EPO opposition proceedings take place at the EPO offices in The Hague (Netherlands) or Munich (Germany). We can easily drive to either location.
An opposition procedure usually involves two rounds of written arguments and usually ends with oral proceedings. Immediately at the end of the oral proceedings a decision is taken and announced.
The result of an opposition can be that the patent is revoked or upheld.
A partial revocation is also possible and is actually quite common. This means that one of the original claims was revoked, but that another, more limited claim, was upheld.
The losing party may appeal the outcome of the opposition. An appeal needs to be filed within 2 months. Patenthuis will also be happy to represent you during the appeal proceedings.
Grounds of opposition
An opposition may in practice be based on one or more of the following grounds:
The invention is not novel or inventive
This ground is the most commonly used ground. It means that the invention is the same as, or follows in an obvious manner from, a product or method that was available publicly before the filing date of the patent. If this is the case, this ground can often be invoked successfully.
Novelty and inventiveness are thoroughly investigated during pre-grant examination. Of course there may be publications that the examiner did not find or did not use. Such publications can often be used during the oppostion procedure to argue that the claimed invention did not meet the basis requirements for patentability.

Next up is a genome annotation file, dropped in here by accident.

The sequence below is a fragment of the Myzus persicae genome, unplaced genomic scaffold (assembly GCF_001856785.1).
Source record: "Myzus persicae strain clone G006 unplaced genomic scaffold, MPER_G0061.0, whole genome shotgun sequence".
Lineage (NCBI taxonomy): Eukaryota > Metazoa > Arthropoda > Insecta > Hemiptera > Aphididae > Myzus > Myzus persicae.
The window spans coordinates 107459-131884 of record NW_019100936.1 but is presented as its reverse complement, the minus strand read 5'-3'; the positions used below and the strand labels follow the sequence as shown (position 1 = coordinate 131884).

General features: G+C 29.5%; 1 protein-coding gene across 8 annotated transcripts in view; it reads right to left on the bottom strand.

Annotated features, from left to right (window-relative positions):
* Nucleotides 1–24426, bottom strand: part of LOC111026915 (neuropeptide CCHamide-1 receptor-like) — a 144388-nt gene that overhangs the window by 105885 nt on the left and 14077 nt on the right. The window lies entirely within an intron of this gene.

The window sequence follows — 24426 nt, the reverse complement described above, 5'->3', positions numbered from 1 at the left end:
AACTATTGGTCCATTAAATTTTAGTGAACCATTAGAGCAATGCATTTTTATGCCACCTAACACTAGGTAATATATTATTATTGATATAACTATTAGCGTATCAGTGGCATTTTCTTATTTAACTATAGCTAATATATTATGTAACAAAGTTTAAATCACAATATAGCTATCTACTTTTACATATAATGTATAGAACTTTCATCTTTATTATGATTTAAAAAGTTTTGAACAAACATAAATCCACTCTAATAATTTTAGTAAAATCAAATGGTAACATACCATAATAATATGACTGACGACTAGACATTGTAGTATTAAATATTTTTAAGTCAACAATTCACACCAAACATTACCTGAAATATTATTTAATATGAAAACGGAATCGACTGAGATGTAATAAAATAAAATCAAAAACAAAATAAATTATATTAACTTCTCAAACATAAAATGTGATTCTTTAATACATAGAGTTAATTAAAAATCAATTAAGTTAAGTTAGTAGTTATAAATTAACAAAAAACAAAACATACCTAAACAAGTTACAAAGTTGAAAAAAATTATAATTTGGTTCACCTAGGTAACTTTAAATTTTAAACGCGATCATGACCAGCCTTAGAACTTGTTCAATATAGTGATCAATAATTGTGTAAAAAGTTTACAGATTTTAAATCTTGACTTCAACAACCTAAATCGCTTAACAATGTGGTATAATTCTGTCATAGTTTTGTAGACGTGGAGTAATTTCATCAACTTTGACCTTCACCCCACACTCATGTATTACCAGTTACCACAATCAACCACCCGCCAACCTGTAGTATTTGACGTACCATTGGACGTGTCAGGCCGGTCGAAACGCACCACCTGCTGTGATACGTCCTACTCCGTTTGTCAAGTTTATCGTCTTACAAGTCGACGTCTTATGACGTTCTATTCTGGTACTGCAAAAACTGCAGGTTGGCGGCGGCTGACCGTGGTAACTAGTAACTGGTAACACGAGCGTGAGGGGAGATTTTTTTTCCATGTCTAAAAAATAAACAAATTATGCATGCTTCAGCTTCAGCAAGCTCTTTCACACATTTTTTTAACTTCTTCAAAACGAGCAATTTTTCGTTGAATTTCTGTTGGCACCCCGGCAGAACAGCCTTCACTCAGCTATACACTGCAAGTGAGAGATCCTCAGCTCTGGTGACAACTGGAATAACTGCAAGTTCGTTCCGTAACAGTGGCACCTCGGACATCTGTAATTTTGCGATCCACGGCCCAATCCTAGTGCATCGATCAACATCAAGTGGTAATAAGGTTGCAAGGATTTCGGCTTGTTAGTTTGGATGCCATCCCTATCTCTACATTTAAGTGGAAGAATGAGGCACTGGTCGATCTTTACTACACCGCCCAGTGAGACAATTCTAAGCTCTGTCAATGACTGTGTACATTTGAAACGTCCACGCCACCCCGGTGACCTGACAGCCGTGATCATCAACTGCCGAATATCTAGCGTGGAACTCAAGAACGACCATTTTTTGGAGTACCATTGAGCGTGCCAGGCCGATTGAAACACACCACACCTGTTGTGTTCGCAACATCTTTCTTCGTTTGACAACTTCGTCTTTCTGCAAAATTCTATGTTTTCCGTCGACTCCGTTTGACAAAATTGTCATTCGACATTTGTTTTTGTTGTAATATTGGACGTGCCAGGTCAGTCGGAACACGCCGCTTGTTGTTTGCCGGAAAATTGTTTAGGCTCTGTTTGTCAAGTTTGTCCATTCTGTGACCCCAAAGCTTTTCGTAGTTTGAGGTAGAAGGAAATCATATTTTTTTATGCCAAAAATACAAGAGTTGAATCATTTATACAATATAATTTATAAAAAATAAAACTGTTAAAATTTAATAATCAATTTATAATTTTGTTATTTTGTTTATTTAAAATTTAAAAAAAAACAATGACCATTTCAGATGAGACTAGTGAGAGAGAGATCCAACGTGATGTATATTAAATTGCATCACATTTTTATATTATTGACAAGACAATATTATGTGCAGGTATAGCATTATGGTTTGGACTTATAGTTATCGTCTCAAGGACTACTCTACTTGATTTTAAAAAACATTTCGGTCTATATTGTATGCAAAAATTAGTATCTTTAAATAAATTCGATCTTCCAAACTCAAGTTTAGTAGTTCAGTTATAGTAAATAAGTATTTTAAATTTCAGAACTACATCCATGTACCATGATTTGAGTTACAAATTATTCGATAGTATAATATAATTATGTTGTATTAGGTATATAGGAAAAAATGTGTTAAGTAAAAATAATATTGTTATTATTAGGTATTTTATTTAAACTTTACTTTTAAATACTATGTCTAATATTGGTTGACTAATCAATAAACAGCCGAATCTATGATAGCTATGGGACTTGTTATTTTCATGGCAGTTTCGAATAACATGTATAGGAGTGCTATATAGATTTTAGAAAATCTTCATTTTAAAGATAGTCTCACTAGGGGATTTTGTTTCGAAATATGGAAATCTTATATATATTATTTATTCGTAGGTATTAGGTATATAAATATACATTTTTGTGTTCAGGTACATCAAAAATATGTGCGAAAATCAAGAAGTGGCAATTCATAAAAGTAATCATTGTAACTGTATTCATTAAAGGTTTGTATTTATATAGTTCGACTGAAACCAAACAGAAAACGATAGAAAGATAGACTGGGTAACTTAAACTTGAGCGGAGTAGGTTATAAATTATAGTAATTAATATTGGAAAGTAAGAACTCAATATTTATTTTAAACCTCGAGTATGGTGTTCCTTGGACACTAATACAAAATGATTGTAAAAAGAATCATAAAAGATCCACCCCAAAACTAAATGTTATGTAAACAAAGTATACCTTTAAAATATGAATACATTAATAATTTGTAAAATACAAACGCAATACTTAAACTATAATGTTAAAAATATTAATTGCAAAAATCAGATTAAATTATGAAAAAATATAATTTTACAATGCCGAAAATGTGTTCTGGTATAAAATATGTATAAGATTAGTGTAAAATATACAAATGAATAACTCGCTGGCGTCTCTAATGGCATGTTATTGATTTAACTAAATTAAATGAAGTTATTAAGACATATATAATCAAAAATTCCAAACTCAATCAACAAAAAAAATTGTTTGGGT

Often the opponent, being active in the exact technical field of the patent, has better knowledge of what was made public and has access to different documents than the examiner. Typically this concerns brochures, trade magazines, symposium proceedings, exhibitions and standardisation committees. The examiners at EPO rarely use those kinds of disclosures spontaneously because they are not so easy to find.
If the opponent does not have evidence of such public disclosures, a specific prior art search is strongly advised. Patenthuis can perform this for you.
The invention is not sufficiently disclosed
If a skilled person in the particular technical field can’t reproduce the invention without undue burden, based on his knowledge and the disclosure in the patent, the patent can be revoked in opposition. During pre-grant examination this aspect is usually not investigated in depth by the examiners, and the benefit of the doubt is often given to the applicant. This ground of opposition, if presented well, offers good prospects of success to an opponent in some cases.
Extension of subject matter
If the features as claimed were not disclosed in the application as filed a patent may not be granted. This happens quite regularly, especially if the claims as granted are amended compared to the application as filed. This argument is particularly usuable in opposition.
This argument is especially attractive because it is usually impossible for the patent proprietor to rescue part of his patent by making amendments.
Often, if an error, even a small error, occured in making amendments during pre-grant examination, such an error is fatal to the patent.
Exclusion from patentability
This means that by its nature the invention is not patentable. For instance because it is not industrially applicable, not technical or concerns a medical treatment. This ground is not used very often in opposition.